25 March 2013

Summer garden successes

Finally it feels like summer's ending. Even last week temperatures were hitting 30 degrees around here, and a drought has been officially declared. All the grass is brown and farmers are killing their cows because they can't feed them.

The city's been on unprecedented levels of water restrictions, with no sprinklers or unattended hoses allowed, and hand-watering only allowed between certain hours. (Some people use that time to water their lawns. Truly. Brown lawns are a first world problem.)

But last week it really, truly rained.

Still, it's been weeks since I bought any vegetables, apart from onions, potatoes (we've eaten ours) and capsicums (the zucchini plants shaded my capsicum plants).

The winners from the garden are:

1. Zucchini (as always). Yes, sometimes it's hard to eat them all. They have been insanely healthy - check out the leaf size compared to my hand!

2. Runner beans. I used to put these in the same categories as mashed turnips, and thought they were tough. But they're only tough if they're allowed to get too big. We pick and eat them almost every day and have done for about 10 weeks. They're delicious straight off the vine, raw, or boiled for 4 minutes.

3. Tomatoes. Yum.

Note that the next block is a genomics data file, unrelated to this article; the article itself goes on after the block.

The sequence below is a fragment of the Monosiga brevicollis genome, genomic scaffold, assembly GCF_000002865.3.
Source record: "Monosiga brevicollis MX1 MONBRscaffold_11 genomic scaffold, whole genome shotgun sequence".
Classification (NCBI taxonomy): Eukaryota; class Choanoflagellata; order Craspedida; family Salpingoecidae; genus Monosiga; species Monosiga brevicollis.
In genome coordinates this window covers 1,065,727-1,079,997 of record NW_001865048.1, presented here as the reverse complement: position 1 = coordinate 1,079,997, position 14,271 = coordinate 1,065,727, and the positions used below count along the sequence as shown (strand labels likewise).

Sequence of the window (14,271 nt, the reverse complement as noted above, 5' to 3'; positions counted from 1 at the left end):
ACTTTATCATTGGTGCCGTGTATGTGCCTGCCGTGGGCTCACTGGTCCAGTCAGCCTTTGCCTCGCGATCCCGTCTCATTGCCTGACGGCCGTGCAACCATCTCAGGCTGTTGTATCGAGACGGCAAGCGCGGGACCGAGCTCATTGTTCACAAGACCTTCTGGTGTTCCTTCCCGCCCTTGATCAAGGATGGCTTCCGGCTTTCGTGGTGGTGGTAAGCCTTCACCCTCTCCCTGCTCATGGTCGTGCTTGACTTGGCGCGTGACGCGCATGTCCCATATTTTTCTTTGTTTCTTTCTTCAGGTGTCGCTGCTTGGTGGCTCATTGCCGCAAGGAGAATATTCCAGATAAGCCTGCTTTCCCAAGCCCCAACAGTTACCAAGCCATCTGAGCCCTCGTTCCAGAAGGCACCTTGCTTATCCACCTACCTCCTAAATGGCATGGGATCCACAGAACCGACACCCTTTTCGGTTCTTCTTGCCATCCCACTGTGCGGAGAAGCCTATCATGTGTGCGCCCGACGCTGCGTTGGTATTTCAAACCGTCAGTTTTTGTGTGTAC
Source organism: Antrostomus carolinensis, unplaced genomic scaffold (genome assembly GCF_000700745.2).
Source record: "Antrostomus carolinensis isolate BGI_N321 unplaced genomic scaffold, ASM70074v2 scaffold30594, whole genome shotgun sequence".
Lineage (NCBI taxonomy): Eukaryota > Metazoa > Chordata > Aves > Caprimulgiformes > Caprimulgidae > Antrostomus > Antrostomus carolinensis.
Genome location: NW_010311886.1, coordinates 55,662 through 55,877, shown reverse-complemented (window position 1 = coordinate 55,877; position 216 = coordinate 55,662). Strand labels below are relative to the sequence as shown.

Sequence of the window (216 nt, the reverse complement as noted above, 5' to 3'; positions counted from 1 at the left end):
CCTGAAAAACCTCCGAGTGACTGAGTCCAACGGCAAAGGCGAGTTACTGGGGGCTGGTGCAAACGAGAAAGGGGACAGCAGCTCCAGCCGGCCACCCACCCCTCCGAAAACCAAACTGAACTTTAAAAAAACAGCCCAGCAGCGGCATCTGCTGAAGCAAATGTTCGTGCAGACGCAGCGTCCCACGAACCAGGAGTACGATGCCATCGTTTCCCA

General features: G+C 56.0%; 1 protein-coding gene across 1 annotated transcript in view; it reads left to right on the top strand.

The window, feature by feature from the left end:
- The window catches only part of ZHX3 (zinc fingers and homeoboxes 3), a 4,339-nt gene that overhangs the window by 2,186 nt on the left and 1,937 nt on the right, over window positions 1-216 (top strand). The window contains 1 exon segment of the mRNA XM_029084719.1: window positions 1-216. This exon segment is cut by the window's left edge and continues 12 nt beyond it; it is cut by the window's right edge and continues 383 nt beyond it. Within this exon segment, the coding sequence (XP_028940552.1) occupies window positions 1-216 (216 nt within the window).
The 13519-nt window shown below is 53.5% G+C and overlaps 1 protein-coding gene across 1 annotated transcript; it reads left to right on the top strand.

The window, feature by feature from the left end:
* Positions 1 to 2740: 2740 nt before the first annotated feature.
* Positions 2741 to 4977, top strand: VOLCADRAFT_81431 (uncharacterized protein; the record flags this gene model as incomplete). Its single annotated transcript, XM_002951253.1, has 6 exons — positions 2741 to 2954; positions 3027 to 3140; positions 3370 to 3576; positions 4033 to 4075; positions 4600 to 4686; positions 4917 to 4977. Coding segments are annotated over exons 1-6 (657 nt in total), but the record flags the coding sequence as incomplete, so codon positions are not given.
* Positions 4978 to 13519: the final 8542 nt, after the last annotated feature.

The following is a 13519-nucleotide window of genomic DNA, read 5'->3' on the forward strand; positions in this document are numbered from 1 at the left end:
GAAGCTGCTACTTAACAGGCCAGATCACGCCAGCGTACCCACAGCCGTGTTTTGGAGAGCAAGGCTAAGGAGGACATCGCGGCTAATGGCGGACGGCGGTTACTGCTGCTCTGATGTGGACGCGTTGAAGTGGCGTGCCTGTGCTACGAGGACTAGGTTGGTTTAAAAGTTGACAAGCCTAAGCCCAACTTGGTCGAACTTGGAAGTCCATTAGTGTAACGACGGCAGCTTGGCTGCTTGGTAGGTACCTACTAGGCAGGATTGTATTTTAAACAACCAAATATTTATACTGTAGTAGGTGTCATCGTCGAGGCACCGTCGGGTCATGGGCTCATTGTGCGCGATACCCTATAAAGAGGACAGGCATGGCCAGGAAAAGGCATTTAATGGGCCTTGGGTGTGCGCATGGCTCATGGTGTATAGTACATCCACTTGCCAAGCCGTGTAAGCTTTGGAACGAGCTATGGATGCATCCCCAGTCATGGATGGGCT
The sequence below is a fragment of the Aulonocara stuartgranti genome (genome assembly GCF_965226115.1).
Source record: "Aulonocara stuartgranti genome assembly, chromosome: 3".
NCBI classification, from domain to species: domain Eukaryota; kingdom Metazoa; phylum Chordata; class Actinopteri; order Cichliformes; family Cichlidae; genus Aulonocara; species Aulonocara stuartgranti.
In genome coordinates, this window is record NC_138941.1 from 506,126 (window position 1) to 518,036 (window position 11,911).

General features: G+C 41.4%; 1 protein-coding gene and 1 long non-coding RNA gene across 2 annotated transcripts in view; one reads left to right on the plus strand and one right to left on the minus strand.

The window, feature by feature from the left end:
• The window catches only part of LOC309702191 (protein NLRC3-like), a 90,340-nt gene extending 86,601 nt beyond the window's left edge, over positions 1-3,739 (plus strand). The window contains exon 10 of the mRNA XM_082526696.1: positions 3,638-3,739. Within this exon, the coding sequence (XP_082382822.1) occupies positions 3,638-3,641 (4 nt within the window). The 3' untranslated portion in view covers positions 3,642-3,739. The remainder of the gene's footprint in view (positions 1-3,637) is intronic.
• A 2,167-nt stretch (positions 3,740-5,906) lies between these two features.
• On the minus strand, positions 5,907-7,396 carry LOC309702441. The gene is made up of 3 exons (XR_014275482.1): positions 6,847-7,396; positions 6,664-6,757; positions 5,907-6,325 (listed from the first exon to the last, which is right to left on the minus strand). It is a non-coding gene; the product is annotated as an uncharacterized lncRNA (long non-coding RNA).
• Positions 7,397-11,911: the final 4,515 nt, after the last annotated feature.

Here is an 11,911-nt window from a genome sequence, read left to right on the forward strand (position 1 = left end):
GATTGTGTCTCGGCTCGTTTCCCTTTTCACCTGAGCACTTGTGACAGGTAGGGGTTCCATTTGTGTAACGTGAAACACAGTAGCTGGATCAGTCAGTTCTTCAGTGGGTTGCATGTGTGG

4. Cucumbers. $2 each in the shops and free here. We've probably had 20 and there are two left. This one's been climbing up our woodpile. The children eat huge chunks of these before dinner (it's often late and they're ravenous. Woops. Where does the afternoon go?)

 5. Silverbeet. Grows like mad around here. Actually, this is our 'winter garden'. Ian planted it about six weeks ago, in plenty of homemade compost. I can hardly believe how fast its grown.  He also planted peas, lettuce, coriander and beetroot. We're looking forward to the peas in particular. I feel I have paid quite a price for the peas, because the frame Ian made so beautifully is right under the washing line. On a mound. Under the big lines, where sheets fit. Hmmm. Snags. You get the picture.

He laid pruned plum branches along the side as mulch. We do have a drought on, after all.

6. Finally, there are grapes. Ripe now, extremely fragrant and delicious. Really, they are almost a different species to the imported ones generally found in the shops. This is grape 'Niagara'.

It's been a summer of bounty in the garden, that's for sure. The grocery bill will go up when it's really over!

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